12 Spring Flower Arrangements You Can Totally Pull Off
A New Wreath
Start with a door basket, such as this one from Terrain. Then nestle in a small pot of angelonia (the spiky white bloom), ‘Snow Princess’ sweet alyssum (the white lacy flowers), ‘Variegata’ greater periwinkle (the greenery that’s trailing in front), dusty miller (the velvety blue-green leaves), and asparagus fern (the feathery foliage peeking out the back). These should last two to three weeks with regular waterings. Just before company arrives, insert clippings of fresh tulips and orchids.
The Floating Flower Arrangement
This is probably the easiest flower arrangement you’ll ever do. Start with a pretty glass bowl, and then begin placing your flowers. You’ll only need a couple stems to make this show-stopping centerpiece.
A Fresh Centerpiece
Place a block of well-soaked florist foam inside the vase. Begin with your statement flowers—three white peonies with stems cut to slightly different lengths—and insert them around the foam in a triangular shape, putting the largest blossom at the front. From there, place five or six ranunculus with stems left about 2 to 3 inches longer than the peonies into the foam in a random pattern. Use short clippings of white hydrangea to cover the foam. Add in a few sprigs of spray roses for texture near the base. Last, work in tall flowerless stems of camellia greenery for height and shine mixed with some soft-looking variegated pittosporum (both are commonly found in yards).
The Collected Arrangement
If you have always wondered what to do with those little glass jars you’ve gathered over the years, this is it. The key to this arrangement is grouping the tiny vessels onto a tray. This will give order to your collection and ensure it doesn’t look haphazard.
A Beautiful Branch Display
Trees in bloom signal the arrival of spring. Bring that lightness inside with a few cut branches of dogwood mixed with long clippings of airy Queen Anne’s lace and loose spirea. (Look for these in your own garden, or ask a neighbor if you can have some of theirs.) The branches will last a long while, but add droopy tulips to dress up the look. The only way to go wrong with this combination is to pick a vase with a neck that’s too wide. Choose a cylindrical container. If the stems need more structure, use florist tape to make a grid across the top to help everything stay upright.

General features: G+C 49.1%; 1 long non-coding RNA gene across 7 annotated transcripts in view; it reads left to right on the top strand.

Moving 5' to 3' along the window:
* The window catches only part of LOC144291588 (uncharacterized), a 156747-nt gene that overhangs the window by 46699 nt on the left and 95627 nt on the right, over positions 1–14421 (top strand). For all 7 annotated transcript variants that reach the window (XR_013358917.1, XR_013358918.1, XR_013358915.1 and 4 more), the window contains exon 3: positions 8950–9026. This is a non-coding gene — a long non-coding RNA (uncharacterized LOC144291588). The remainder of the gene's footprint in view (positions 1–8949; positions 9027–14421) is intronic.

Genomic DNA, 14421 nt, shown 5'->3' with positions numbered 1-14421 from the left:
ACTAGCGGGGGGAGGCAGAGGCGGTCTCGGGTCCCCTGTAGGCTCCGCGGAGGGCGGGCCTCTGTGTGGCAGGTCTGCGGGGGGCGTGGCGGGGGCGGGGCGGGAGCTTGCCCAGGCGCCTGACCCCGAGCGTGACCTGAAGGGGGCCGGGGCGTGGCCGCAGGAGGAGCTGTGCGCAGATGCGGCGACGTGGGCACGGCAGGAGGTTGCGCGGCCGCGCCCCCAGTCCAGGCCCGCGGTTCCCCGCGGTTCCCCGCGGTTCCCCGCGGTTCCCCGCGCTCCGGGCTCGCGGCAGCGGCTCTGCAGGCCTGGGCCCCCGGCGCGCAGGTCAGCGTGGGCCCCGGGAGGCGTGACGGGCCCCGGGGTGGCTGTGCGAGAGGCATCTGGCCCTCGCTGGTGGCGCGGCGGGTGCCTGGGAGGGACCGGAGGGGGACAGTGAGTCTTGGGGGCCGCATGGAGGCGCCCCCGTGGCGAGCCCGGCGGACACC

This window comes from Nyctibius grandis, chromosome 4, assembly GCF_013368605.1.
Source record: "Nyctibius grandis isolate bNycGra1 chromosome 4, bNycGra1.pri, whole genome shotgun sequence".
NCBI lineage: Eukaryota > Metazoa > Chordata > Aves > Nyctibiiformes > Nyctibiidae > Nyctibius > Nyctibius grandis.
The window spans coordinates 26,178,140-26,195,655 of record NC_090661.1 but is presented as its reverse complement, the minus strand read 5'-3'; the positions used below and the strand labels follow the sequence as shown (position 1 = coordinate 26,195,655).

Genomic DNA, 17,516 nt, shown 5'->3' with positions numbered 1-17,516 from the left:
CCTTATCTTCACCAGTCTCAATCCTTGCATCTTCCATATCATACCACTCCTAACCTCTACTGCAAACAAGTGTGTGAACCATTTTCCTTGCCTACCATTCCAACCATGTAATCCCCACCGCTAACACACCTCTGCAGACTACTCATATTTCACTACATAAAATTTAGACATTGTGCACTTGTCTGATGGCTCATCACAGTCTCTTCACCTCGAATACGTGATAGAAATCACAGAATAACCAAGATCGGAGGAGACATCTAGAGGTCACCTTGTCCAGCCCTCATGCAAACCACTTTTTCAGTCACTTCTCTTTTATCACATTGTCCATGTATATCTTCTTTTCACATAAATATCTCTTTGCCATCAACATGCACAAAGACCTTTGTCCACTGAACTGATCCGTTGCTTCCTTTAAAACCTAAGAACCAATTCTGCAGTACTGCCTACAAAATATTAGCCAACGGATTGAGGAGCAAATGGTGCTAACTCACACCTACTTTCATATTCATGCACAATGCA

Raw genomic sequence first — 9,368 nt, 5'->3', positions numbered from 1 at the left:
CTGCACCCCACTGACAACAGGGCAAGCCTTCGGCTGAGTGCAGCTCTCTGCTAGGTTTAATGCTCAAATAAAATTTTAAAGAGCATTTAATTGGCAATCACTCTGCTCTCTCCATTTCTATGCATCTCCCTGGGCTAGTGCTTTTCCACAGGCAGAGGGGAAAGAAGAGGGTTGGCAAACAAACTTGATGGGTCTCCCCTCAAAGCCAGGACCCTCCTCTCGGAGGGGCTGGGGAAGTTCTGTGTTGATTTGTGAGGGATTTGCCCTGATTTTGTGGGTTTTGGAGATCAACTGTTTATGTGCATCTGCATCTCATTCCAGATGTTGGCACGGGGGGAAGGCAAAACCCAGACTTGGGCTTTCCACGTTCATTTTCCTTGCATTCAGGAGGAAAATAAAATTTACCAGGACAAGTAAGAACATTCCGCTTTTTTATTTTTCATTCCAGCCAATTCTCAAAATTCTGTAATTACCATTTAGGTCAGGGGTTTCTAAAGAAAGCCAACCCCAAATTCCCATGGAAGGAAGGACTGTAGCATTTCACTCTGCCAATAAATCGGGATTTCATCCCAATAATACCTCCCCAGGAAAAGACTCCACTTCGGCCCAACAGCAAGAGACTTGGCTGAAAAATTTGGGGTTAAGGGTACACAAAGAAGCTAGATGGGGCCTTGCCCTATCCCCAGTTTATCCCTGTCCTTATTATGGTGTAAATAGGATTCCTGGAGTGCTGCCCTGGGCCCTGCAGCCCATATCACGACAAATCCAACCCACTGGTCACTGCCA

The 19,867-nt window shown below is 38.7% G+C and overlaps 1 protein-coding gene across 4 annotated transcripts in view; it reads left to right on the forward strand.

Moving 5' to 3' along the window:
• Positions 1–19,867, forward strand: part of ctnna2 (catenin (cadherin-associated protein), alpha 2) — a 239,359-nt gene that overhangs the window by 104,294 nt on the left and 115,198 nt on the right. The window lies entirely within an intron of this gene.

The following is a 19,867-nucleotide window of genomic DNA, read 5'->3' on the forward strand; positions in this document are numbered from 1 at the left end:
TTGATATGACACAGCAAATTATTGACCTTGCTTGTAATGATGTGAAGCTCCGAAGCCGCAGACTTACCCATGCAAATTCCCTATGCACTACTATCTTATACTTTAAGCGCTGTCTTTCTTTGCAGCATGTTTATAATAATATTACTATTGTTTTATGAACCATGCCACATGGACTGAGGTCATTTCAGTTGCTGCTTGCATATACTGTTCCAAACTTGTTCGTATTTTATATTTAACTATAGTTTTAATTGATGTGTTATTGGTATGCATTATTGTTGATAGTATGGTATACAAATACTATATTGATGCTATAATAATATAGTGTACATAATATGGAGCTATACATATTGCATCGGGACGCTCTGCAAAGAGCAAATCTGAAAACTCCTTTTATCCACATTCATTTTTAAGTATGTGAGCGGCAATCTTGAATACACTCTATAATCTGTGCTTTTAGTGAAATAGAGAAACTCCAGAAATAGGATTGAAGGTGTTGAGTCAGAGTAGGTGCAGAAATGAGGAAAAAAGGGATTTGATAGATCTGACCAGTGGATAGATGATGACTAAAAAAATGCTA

The No-Arranging Arrangement
There really is no arranging in this arrangement. Simply place potted iris bulbs within a basket and cover with moss—it’s as simple as that. Sound too easy to be true? We bet you’ll be pleasantly surprised.
A Charming Trio
Don’t let a single flower go to waste. Create a grouping of individual arrangements with leftover blooms and your favorite teacups or bowls. The trick to keeping these wonky flowers standing tall? Simply rest the stems in flower frogs placed at the bottoms of the containers. You can find flower frogs at Michaels.com to recreate this look.
The Asparagus Arrangement
Don’t worry—you can eat the asparagus too! Just be sure to sit the arrangement in a shallow dish of water so the stems stay fresh. We also recommend spritzing the arrangement with water twice daily.
How To Make an Easter Centerpiece
Mix up traditional floral arrangements with a bouquet of bright carrots at the heart of this more subtle Easter-inspired piece.
The Flower Basket Arrangement
A-tisket, a-tasket—you’re going to love this Easter basket. Customize it to work with your décor and the bouquets that are available at your local florist or grocery store. We love the look of this rustic pot, but feel free to use whatever you have on-hand.
A Group of Pretty Bud Vases
A cluster of elegant vessels can be just as impactful as a single centerpiece. Select a few simple vases (we suggest three to five) that vary slightly in height and shape. Fill each with water, and add one to three stems. Line them up along a windowsill, spread them out on a credenza, or accent a bedside table.
The Cabbage Arrangement
A sturdy head of cabbage makes an unlikely vase in this quirky arrangement. We love the combination of green leaves and bright pink flowers (we used tulips, hyacinth, and spray roses).